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. Last Updated: 07/27/2016

Tantalizing Hints of Coming Change

APTurkmen soldiers guarding a gold statue of Niyazov, who died in December.
ALMATY, Kazakhstan -- With three weeks to go until the presidential election in Turkmenistan, the campaign is raising tantalizing hints of change coming to a country long ruled by one of the world's most bizarre leaders.

Analysts suggest, however, that sweeping reforms are not in the works.

The Feb. 11 election to fill the post, which was held by Saparmurat Niyazov for two decades until his Dec. 21 death, are being watched with interest by both Russia and the West because of Turkmenistan's immense natural gas reserves and its status as a stable country in a troubled region, bordering both Iran and Afghanistan.

Six candidates are running, including the acting president. They have been speaking to campaign meetings in packed halls, promising improvements in the country's quality of life, and their remarks are reported in detail on television and in newspapers.

But that is where the resemblance to elections in most countries ends. The campaign events are well attended because authorities pressure people to go, Turkmens say. The media reporting on the meetings are all under tight state control.

The candidates themselves all had to be approved by Turkmenistan's highest legislative body, and all pledge ultimate fealty to the principles of Niyazov, whom they call "Turkmenbashi" or "Father of All Turkmen." Not only are there no opposition candidates, but Turkmenistan does not allow any opposition parties at all.

"There is little likelihood that it's going to be like a real election," said Sean Roberts, a Central Asian affairs fellow at Georgetown University. "But there is definitely much more discussion of real problems in Turkmenistan during this election campaign than anyone has seen in the past 10 years."

The Organization for Security and Cooperation in Europe aims to send a small team of experts to follow the election, but would not mount a full observation mission because of lack of time to prepare.

A report by the OSCE's Office of Democratic Institutions and Human Rights said this will be Turkmenistan's first presidential election with more than one candidate.

"While these new developments are welcome indications of a recognition that the electoral process serves as the basis for democratic government, and merit support, they are no guarantee for a competitive election," the report said.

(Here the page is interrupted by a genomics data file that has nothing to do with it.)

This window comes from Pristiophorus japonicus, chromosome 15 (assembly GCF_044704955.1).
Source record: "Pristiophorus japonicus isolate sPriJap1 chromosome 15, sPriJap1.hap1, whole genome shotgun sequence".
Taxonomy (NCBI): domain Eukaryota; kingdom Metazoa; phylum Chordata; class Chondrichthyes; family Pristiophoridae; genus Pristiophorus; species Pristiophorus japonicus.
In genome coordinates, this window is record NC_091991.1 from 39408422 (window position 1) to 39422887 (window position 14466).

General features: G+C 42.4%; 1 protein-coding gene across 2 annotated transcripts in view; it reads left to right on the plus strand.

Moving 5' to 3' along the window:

Niyazov led Turkmenistan during its last years as a Soviet republic. Once it became independent following the 1991 collapse of the Soviet Union, he kept the country largely isolated while establishing a pervasive cult of personality.

His philosophical writings are required reading in schools and he claimed that anyone who read them three times a day was guaranteed a place in heaven. He banned opera and ballet and denounced lip-synching. His image was on every bill and coin, and statues of him were erected throughout the country, including a golden one in the capital of Ashgabat that rotates to follow the sun's path.

Interim President Gurbanguly Berdymukhammedov is promising to continue in Niyazov's path and his program mentions no political reforms at all. Yet he promises agricultural, education and pension reforms, support of private entrepreneurship and unrestricted Internet access -- a serious rolling back of Niyazov's policies.

Underscoring U.S. interest, Evan Feigenbaum, deputy assistant secretary of state for South and Central Asian affairs, met with Turkmen Foreign Minister Rashid Meredov and others during a four-day visit that ended Sunday, discussing issues including trade, democracy, human rights and security cooperation, the U.S. Embassy in Ashgabat said.

Some of Berdymukhammedov's campaign pledges have been repeated by other candidates, who include a deputy oil and gas minister and four provincial officials.

Berdymukhammedov is seen as the all-but-certain winner; even Turkmenistan's elections chief has publicly endorsed him.

Niyazov maintained a Soviet-style, state-controlled economy, using the bulk of revenues from natural gas exports to expand the energy sector. He funded prestige projects such as palaces, amusement parks, luxury hotels and an artificial lake in the desert.

The real state of the Turkmen economy has been hard to assess because Niyazov kept economic statistics secret.

In recent years, Niyazov dramatically cut social programs, slashing pensions and abolishing them altogether for 100,000 elderly Turkmens. He closed most hospitals outside the capital and cut compulsory education from 10 to nine years.

Roberts said those cuts indicated that the economy was in "dire straits," and Berdymukhammedov has no choice but to start addressing the problems.

Arkady Dubnov, a Russian Central Asia analyst, said any seeming signs of democratic change to accompany economic reforms should not be overestimated: "They are part of a political elite created by Niyazov, they cannot be democrats."